Facebook (NASDAQ:FB) spent $3 billion to acquire virtual-reality leader Oculus back in 2014, and it isn't about to risk letting that asset flounder. For further evidence of that, consider its latest spending spree, which may have a total price tag above $1 billion.
In September, Facebook bought CTRL-labs for its neural networking capabilities. Then, late in November, it revealed that it's bringing Beat Games -- arguably the most successful VR game developer -- into the fold to beef up its content.
It isn't yet clear how these acquisitions will mesh together, but the company is certainly amassing an arsenal of talent to turn its virtual- and augmented-reality visions into reality.
Who is Beat Games?
If you've tried VR, you've probably tried Beat Saber, easily the most popular game available for current-generation VR headsets. Beat Games is the developer behind the music-and-rhythm-focused title, and has been working to develop it further, with an expanded catalog of songs as well as a soon-to-debut 360-degree gameplay mode.
There are a couple of advantages this purchase brings to Facebook and Oculus. One is that Beat Saber has become a key draw for VR headsets -- it's even being highlighted in Oculus's holiday advertising blitz. So it'll be a feature on the Oculus platform, and someday may even be exclusive to Oculus (although not yet).
Maybe more important are the insights that Beat Games will bring to Oculus's in-house game development. The Beat Games team figured out a strategy that worked better than that of any VR game developer before it. If they can help their new parent company replicate some of that success, it'll be a big win for Oculus. We see this in game studio acquisitions all the time -- companies aren't buying the existing assets, they're buying the team that they hope will craft additional popular titles.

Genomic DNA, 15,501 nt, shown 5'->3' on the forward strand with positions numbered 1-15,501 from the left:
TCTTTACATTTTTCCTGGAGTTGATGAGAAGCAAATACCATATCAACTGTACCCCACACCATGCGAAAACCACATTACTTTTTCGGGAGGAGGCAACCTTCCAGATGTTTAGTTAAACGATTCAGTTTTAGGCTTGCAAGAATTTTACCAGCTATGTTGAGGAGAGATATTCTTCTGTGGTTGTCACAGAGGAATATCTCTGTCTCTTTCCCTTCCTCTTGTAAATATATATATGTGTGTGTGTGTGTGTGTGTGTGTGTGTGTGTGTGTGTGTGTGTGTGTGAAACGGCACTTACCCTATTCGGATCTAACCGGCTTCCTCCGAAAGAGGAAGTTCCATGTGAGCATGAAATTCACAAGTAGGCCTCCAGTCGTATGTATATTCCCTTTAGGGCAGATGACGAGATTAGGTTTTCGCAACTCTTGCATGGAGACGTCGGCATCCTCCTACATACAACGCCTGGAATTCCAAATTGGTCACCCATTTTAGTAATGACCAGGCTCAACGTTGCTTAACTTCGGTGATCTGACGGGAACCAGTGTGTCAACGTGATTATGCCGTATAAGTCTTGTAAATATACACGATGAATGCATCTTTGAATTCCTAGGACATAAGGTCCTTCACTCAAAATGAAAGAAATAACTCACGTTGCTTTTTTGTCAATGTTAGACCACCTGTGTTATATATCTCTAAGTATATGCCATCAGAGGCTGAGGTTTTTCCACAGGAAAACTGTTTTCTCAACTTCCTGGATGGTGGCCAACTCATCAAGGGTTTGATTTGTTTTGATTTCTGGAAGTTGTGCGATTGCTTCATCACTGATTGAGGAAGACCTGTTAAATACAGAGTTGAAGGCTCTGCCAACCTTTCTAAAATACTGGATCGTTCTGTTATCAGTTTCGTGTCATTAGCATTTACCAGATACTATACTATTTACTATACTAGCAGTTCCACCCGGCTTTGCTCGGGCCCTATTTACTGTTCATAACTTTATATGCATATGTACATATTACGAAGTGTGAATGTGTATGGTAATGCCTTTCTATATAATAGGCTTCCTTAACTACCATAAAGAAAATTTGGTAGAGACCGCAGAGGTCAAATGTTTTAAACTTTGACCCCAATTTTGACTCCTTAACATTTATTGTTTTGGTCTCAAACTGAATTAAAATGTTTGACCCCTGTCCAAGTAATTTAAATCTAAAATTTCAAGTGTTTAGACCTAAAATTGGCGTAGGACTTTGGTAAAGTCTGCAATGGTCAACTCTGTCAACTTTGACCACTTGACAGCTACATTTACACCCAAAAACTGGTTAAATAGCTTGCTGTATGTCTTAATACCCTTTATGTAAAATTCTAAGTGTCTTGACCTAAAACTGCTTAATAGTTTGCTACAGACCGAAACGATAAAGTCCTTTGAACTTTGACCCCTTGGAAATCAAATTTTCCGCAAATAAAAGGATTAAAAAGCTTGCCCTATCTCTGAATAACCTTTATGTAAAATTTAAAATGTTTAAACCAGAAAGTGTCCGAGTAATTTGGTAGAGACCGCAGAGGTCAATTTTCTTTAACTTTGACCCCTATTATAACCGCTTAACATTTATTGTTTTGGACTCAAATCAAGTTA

How does everything fit together?
Facebook appears to be in the early phases of trying to bring the hardware and software sides together, putting its VR headsets, rumored AR headsets, CTRL-labs hardware and software combo, and now Beat Games under one roof. I think its next step will be to develop more games that will be exclusively for Oculus to try and make that platform more attractive than those of HTC/Steam, Microsoft, or Sony.
What may ultimately be more valuable is integrating all of these technologies into future products. The CTRL-labs platform features a neural interface, which basically means that it allows computers to respond directly to signals from your brain. Could we someday use neural interfaces to control VR or AR platforms?
Getting ahead of the competition
The timing of Facebook's shopping spree is no coincidence. HTC and Steam have both introduced wired headsets that are better than the Oculus Rift, and are both clearly trying to improve their own VR platforms. Apple is also waiting in the wings with an AR headset rumored to be in the pipeline for the early 2020s.
Facebook can't afford to wait around and let its technology industry competitors catch up, so it's acquiring its way to an industry lead. It'll take years to learn if that's the best strategy, but it does put Facebook and Oculus in the driver's seat in VR and AR ... for now.